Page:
|The Live Wire|
|Directed by||Herbert Brenon|
|Produced by||Herbert Wynne|
|Written by|| Stafford Dickens |
Leslie Howard Gordon
|Starring|| Jean Gillie |
|Distributed by||British Lion Film Corporation|
The Live Wire is a 1937 British comedy film directed by Herbert Brenon and starring Jean Gillie, Irene Ware and Arthur Wontner.
It was made at Beaconsfield Studios.
Arthur Wontner was a British actor best known for playing Sir Arthur Conan Doyle's master detective Sherlock Holmes in five films from 1931 to 1937.
A Gentleman of Paris is a 1931 British crime drama film directed by Sinclair Hill and starring Arthur Wontner, Vanda Gréville and Hugh Williams. It is based on the story "His Honour, the Judge" by Niranjan Pal.
Irene Ware was an American actress. She was a beauty queen and showgirl before appearing in 29 films between 1932 and 1940, and is mostly remembered for her roles as Princess Nadji in Chandu the Magician (1932) with Edmund Lowe and Bela Lugosi, and as Boris Karloff's and Lugosi's leading lady in 1935's The Raven. She died in 1993, aged 82, in Orange, California.
Ian Fleming was an Australian character actor with credits in over 100 British films. He is perhaps best known for playing Dr Watson in a series of Sherlock Holmes films of the 1930s opposite Arthur Wontner's Holmes.
Old Iron is a 1938 British drama film directed by Tom Walls and starring Richard Ainley, Henry Hewitt, Eva Moore and Cecil Parker.
The Terror is a 1938 British crime film directed by Richard Bird and starring Wilfrid Lawson, Linden Travers and Bernard Lee. It was based on the 1927 play The Terror by Edgar Wallace which had previously been adapted as an American film The Terror in 1928.
Silver Blaze is a 1937 British, black-and-white crime and mystery film, based loosely on Arthur Conan Doyle's 1892 short story "The Adventure of Silver Blaze". It was directed by Thomas Bentley, and was produced by Twickenham Film Studios Productions. It stars Arthur Wontner as Sherlock Holmes, and Ian Fleming as Dr. Watson. In the United States the film was released in 1941 by Astor Pictures, where it was also known as Murder at the Baskervilles, retitled by distributors to capitalize on the success of the Basil Rathbone Holmes film, The Hound of the Baskervilles.
The Triumph of Sherlock Holmes is a 1935 British mystery film directed by Leslie S. Hiscott and starring Arthur Wontner. It was based on the 1915 novel The Valley of Fear by Arthur Conan Doyle.
What Would You Do, Chums? is a 1939 British comedy film directed by John Baxter and starring Syd Walker, Jean Gillie, Cyril Chamberlain and Peter Gawthorne. It was made at Elstree Studios. The film's title was the popular catchphrase of comedian Syd Walker in BBC radio's Band Waggon series.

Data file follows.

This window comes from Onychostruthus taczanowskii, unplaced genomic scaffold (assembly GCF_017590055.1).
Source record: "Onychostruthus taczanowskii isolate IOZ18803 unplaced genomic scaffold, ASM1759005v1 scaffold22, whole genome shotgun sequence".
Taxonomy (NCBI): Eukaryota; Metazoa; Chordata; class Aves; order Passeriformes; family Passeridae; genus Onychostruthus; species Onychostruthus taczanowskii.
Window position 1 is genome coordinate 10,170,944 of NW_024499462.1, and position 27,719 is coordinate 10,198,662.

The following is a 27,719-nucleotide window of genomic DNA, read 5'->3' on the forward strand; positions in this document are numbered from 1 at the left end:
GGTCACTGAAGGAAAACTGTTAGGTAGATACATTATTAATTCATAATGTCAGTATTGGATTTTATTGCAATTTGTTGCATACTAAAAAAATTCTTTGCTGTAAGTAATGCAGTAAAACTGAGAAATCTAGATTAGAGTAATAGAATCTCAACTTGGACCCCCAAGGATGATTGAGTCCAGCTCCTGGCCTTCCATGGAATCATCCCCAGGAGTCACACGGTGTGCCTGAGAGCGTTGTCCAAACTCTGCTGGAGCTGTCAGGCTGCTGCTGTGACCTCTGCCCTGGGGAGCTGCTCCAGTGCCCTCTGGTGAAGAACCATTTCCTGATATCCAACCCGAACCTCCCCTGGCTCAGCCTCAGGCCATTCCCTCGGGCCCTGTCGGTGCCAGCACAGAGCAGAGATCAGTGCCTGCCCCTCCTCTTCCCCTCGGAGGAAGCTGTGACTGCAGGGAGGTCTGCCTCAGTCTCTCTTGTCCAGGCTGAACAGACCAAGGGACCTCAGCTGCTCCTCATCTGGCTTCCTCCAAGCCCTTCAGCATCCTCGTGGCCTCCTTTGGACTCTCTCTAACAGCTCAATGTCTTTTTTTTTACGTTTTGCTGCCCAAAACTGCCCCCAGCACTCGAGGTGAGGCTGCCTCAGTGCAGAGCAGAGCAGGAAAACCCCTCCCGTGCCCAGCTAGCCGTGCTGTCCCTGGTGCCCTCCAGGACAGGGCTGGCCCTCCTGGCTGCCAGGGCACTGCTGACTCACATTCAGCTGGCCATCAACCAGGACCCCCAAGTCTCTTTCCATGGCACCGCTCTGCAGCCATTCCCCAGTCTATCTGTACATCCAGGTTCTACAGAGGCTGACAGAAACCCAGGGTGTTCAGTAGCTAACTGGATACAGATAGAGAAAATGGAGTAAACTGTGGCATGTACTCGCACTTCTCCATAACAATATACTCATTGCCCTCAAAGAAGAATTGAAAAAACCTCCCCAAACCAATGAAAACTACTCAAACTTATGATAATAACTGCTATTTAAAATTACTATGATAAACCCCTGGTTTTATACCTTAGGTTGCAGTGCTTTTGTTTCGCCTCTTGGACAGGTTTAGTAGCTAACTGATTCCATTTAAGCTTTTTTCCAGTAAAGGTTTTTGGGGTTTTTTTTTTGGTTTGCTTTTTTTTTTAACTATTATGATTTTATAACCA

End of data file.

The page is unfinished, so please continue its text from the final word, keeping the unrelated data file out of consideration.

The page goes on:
Dishonour Bright is a 1936 British comedy film directed by and starring Tom Walls. It also featured Eugene Pallette, Betty Stockfeld and Diana Churchill and was based on a story by Ben Travers. It was made at Denham Studios. The film's art direction was by Thomas N. Morahan.
Just like a Woman is a 1939 British comedy film directed by Paul L. Stein and starring Felix Aylmer, Jeanne de Casalis and Fred Emney. The film's plot follows a group of private detectives working for a jeweller who pursue a gang of thieves in Argentina.
Kate Plus Ten is a 1938 British thriller film directed by Reginald Denham and starring Jack Hulbert, Genevieve Tobin and Noel Madison. It was adapted from the Edgar Wallace novel Kate Plus Ten. It was also released as Queen of Crime.
Jean Gillie was an English film actress of the 1930s and 1940s. Gillie appeared in 20 British and two American films before her career was cut short by her early death.
Sherlock Holmes is a film series running from 1931 to 1937. Arthur Wontner portrayed Sherlock Holmes in five films.
The Diamond Man is a 1924 British crime film directed by Arthur Rooke and starring Arthur Wontner, Mary Odette and Reginald Fox. It was based on a novel by Edgar Wallace. The movie is silent and black and white. Distributed by Butcher's film service, script written by Eliot Stannard, and produced by I.B. Davidson Film Company.
Condemned to Death is a 1932 British crime film directed by Walter Forde and starring Arthur Wontner, Gillian Lind and Gordon Harker. It was adapted from the play Jack O'Lantern by James Dawson which was itself based on a novel by George Goodchild.
Lady Windermere's Fan is a 1916 British silent comedy film directed by Fred Paul and starring Milton Rosmer, Netta Westcott and Nigel Playfair. It was the first film adaptation of Oscar Wilde's 1892 play Lady Windermere's Fan. A print of the film still exists and it has been released on DVD by the British Film Institute.
Second Bureau is a 1936 British spy romance film directed by Victor Hanbury and starring Marta Labarr, Charles Oliver and Arthur Wontner. It was made at Shepperton Studios and based on a novel Second Bureau by Charles Robert-Dumas. It was a remake of a 1935 French film of the same name.
School for Stars is a 1935 British romance film directed by Donovan Pedelty and starring Fred Conyngham, Jean Gillie and Torin Thatcher. It was made at Elstree Studios as a quota quickie.
Sweet Devil is a 1938 British musical comedy film directed by René Guissart and starring Bobby Howes, Jean Gillie and William Kendall. It was made at Pinewood Studios.
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